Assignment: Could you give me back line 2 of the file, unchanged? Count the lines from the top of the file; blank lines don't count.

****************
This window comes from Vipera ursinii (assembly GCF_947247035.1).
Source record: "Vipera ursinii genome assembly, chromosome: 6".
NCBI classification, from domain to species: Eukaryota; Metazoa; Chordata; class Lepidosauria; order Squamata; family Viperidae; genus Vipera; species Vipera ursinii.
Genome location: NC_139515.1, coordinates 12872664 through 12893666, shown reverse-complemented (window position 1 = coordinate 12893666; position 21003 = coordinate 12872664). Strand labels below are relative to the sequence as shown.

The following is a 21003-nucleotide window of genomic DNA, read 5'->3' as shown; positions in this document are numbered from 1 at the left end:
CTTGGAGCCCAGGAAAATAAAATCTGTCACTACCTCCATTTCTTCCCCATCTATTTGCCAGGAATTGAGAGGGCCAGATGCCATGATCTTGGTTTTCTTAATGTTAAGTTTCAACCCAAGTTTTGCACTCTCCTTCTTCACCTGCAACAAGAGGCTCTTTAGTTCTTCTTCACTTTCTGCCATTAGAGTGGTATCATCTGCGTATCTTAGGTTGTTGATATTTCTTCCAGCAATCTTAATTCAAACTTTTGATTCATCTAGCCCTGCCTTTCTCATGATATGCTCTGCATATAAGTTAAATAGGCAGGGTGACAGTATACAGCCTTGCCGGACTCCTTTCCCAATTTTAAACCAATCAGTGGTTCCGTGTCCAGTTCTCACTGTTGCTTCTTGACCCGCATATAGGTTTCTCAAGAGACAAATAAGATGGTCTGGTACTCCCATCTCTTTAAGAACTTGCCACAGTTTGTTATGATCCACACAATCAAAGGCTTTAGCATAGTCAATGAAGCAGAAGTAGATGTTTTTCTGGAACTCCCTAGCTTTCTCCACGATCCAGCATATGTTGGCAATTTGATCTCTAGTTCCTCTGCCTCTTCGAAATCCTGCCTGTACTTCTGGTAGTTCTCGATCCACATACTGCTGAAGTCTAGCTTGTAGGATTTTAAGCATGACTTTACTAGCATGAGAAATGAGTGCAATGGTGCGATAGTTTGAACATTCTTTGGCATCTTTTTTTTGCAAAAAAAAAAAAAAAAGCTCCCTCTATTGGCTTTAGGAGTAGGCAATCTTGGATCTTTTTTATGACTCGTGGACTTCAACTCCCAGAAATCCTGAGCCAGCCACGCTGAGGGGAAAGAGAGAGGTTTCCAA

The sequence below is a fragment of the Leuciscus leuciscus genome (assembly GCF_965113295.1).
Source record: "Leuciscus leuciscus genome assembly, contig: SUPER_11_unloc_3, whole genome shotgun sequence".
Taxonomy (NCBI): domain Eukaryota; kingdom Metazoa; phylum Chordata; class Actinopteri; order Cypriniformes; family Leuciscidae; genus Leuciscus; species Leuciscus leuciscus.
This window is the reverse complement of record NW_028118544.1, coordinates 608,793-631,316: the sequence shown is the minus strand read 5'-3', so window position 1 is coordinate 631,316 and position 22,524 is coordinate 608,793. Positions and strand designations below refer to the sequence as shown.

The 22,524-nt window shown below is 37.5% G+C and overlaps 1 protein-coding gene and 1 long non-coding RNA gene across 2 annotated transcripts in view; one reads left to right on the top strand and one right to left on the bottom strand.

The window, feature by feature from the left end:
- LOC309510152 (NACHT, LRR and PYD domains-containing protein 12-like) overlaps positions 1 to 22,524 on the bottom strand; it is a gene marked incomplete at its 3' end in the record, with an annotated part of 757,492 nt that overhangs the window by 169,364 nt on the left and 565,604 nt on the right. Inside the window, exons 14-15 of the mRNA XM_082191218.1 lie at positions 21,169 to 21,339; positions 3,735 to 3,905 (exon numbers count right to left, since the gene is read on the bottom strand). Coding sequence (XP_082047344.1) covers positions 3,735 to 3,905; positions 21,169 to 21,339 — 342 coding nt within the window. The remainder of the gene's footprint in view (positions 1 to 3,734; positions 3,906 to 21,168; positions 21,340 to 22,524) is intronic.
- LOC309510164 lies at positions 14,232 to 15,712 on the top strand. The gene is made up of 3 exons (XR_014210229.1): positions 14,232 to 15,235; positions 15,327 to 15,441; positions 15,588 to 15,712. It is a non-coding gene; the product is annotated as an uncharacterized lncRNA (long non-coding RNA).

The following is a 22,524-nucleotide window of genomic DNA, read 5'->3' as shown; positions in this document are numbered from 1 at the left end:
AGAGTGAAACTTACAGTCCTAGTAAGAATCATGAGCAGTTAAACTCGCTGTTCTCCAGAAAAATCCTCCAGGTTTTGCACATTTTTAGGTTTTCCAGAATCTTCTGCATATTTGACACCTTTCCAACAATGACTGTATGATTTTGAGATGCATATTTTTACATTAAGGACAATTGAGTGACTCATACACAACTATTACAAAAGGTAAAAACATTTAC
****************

Source record: "Vipera ursinii genome assembly, chromosome: 6".